Tuesday, May 6

Alfred the Great

it was on this day in 878 that the young, inexperienced Christian king of Wessex, Alfred the Great, defeated the pagan Viking warlord Guthrum at the Battle of Ethandun. The unlikely victory not only ensured that Christianity would survive in England, it made the unification of that land possible for the first time since the departure of Roman legions in the fifth century.

4 comments:

David said...

I have just finished the three books so far that Bernard Cornwell has written about this era. How much information is there about this time period. The books were engaging (and at times rather gruesome), but I am curious how much we actually know.

George Grant said...

David: Cornwell has four books in the series now! He's done good work in providing solid historical precedent for most of the details in the book. We do have a surprising amount of information from the era. Alfred had a good royal chronicler and most historians regard him as quite reliable. Cornwell's version may be a bit more coarse than necessary when dealing with Wessex and if possible, a bit less coarse than necessary when dealing with the Northmen!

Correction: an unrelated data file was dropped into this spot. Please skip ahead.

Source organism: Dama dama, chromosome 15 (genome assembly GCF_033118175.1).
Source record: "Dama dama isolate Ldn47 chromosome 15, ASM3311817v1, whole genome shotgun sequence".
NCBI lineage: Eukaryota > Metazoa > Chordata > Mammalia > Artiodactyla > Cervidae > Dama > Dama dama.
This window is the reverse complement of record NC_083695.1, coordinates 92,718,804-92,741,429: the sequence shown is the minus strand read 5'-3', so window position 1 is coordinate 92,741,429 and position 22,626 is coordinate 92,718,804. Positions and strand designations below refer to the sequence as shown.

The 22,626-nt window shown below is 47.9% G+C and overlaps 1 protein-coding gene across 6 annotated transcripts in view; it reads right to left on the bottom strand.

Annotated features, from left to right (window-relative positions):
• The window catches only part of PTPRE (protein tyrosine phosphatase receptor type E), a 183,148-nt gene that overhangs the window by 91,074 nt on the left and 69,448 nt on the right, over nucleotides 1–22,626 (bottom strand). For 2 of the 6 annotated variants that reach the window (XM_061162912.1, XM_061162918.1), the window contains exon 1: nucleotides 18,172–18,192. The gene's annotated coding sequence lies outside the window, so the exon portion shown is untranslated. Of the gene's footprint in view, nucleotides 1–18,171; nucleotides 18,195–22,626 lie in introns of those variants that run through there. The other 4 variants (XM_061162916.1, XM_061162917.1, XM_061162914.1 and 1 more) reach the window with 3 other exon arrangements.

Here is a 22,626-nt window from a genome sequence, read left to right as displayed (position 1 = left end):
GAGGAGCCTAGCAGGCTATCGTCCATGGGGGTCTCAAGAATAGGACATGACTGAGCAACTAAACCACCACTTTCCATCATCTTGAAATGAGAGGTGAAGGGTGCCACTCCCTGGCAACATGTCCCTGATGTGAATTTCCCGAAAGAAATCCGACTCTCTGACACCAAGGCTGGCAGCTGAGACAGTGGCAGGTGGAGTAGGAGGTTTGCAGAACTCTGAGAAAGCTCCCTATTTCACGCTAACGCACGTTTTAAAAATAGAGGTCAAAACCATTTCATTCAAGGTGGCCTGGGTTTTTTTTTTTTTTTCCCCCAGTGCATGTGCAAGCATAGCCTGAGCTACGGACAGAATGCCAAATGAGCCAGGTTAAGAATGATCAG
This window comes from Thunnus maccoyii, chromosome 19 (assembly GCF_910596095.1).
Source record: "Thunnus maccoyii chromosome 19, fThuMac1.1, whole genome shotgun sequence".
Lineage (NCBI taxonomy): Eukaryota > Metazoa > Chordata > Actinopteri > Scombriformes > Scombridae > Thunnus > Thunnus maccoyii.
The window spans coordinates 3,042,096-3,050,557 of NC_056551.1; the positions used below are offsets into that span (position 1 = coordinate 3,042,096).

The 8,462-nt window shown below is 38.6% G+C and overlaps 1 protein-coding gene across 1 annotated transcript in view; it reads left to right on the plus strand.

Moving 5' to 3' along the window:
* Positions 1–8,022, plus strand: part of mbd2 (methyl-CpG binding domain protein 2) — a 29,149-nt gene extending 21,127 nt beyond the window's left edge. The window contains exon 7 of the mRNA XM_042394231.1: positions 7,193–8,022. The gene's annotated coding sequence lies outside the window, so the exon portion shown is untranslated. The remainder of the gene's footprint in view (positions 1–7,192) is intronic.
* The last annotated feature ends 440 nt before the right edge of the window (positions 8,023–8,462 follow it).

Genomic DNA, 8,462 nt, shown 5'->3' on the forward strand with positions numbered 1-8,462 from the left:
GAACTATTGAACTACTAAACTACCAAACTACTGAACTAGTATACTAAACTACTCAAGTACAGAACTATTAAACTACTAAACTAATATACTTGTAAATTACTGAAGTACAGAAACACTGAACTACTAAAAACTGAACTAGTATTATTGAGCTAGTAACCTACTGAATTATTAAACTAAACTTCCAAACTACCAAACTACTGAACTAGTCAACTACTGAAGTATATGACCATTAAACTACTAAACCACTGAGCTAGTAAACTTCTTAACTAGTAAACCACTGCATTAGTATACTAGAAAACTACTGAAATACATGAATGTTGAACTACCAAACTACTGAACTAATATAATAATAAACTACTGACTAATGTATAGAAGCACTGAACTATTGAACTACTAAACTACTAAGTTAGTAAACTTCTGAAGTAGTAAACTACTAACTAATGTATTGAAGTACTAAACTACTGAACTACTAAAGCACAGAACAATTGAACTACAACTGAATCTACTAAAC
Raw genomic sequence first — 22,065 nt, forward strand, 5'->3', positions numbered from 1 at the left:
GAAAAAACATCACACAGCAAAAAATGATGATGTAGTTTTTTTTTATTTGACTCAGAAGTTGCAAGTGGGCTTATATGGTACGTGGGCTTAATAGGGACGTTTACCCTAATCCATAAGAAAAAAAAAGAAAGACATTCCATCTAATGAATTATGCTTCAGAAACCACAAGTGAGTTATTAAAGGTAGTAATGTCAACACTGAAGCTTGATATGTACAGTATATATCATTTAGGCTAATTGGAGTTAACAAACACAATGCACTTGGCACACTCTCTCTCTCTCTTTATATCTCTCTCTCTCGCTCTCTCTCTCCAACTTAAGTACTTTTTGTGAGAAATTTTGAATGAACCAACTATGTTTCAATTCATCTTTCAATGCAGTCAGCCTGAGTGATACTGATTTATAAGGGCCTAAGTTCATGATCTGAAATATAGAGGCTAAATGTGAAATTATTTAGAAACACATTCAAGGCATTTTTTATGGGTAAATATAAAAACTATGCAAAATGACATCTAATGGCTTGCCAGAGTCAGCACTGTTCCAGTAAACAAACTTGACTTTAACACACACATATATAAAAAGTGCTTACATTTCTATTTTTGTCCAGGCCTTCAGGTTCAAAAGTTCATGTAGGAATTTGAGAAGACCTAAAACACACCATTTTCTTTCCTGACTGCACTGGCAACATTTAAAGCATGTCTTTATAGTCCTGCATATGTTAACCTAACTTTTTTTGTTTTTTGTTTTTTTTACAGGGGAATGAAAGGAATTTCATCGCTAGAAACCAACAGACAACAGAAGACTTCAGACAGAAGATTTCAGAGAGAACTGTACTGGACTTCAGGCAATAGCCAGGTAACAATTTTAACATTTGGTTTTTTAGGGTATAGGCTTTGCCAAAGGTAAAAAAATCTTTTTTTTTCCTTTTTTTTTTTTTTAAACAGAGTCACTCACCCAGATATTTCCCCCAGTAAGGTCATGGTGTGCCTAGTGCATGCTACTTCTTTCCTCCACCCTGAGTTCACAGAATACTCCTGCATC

DP Cassidy said...

And Kenneth Hylsen-Smith's three volume 'Christianity in England from Roman Times to the Reformation" is very helpful too.

Austin Bob said...

Allow me to chime in with a recommendation for Henry of Huntingdon's excellent "History of the English People" (or Historia Anglorum). Written in 1135, he does a wonderful job of extracting from previous works (Bede, Anglo-Saxon Chronicles, Gildas and others, not all of which have survived) and weaving the whole into a captivating narrative and a thoroughly Christian worldview and optimistic eschatology.

[I posted some excerpts here: here]